To make a long story short, both Dawson and Sinclair left Dartmouth and Cow Bay about 35 years ago, and their property passed into other hands. “Jock” Patterson, whom Colonel Sinclair had brought with him as servant, remained. All have heard of Jock Patterson, the Piper, veteran of the Crimean War and of the North West Rebellion in Canada.

Another impression of Mrs. Sinclair is gathered from a letter in a Halifax newspaper of 1861 wherein a writer stated that a certain Dartmouth woman had gone to the fish market at Halifax to obtain the family supply of fish. That the man at the market had carried the fish to the ferry gates, at which point the lady requested the ferry officer to put the fish on board the boat. “He not only refused but stood quietly by, watching a lady lugging her not very touchable commodity”. The writer suggested that such ungallant action deserved severe retribution.

A few days later, Captain James Graham wrote that he was the officer at the gate, and that the lady was Mrs. Sinclair. He indignantly declared that carrying fish was not within his line of duty, and that no other family in Dartmouth received as many favors on the ferry as did the Sinclairs.

The circumstances that influenced Hon. Joseph Howe to remove from Halifax to Dartmouth in 1863, are set forth in a letter written in October of that year to his sister in Digby, inviting her to visit his new home lately leased from Colonel Dawson at “Fairfield”. The complete letter is in the N. S. Archives Report for 1953. Here is the part dealing with Dartmouth:

You may remember a pretty place just below Albro’s on the Dartmouth side, that Bob Story had many years ago. At his death it was purchased by Martin Black who made it his summer residence for many years. When Martin died it fell into the hands of an eccentric Yorkshireman (Mrs. Colonel Sinclair’s Father and Pater also to some gay girls, the Misses Dawson, that you may have heard about) who fitted it up in very nice style for his own family. When just ready the ladies determined to go to England. This happened just when I was looking out for a place a little out of town, and balancing between the suburbs of the City and Windsor. He offered it at a moderate rent and I have taken it for three years. For £50 sterling I get a House with kitchen, Dairy, Cellars and all manner of conveniences on the ground floor with covered veranda for the Servants looking out on the Harbour. Over this we have Dining and Drawing Rooms, a Library, Bed Room and any number of Pantries and closets. Upstairs there are four bedrooms with nice views of the harbour. A verandah, covered in like a Hotbed runs along the whole front of the place, where we live half the time, and get the Music of the Bands from the Ships and from the Wellington Barracks for nothing. Here I sit with my Book and my cigar when evening comes without the noise of wheels or newsboys horns, or gossiping idlers to disturb me. It is the old North West Arm over again with a livelier outlook by night and day. . . .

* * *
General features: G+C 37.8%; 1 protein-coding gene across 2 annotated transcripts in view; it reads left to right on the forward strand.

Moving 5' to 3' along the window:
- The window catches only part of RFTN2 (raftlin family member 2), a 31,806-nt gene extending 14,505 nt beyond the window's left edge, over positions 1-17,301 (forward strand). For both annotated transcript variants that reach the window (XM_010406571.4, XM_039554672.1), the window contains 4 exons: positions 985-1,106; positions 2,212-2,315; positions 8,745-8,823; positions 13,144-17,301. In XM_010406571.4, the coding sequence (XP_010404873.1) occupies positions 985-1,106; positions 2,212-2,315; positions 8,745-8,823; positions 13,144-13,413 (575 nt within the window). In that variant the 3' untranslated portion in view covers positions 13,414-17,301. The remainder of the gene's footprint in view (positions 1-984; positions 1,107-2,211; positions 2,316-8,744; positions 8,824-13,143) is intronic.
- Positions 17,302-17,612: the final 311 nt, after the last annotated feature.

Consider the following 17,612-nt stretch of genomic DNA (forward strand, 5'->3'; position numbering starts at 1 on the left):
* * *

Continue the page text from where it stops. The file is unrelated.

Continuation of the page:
More of our flourishing industries in 1863 were Mott’s Factory, Moyes’ Boiler Works, Greig’s Foundry, Symonds’ Foundry, Turner’s Tannery, Allen’s Tannery, Elliott’s Tannery, Albro’s Nail Factory, Dooley’s Gristmill, S. A. White’s Gristmill, Chebucto Marine Railway, Adams’ Machine Shop, Mumford’s Foundry, Laidlaw’s Ice, Falconer’s Distillery, Glendenning Brothers syrups and cordials, Duncan and Robert Waddell’s ballast boats, Young’s Shipyard.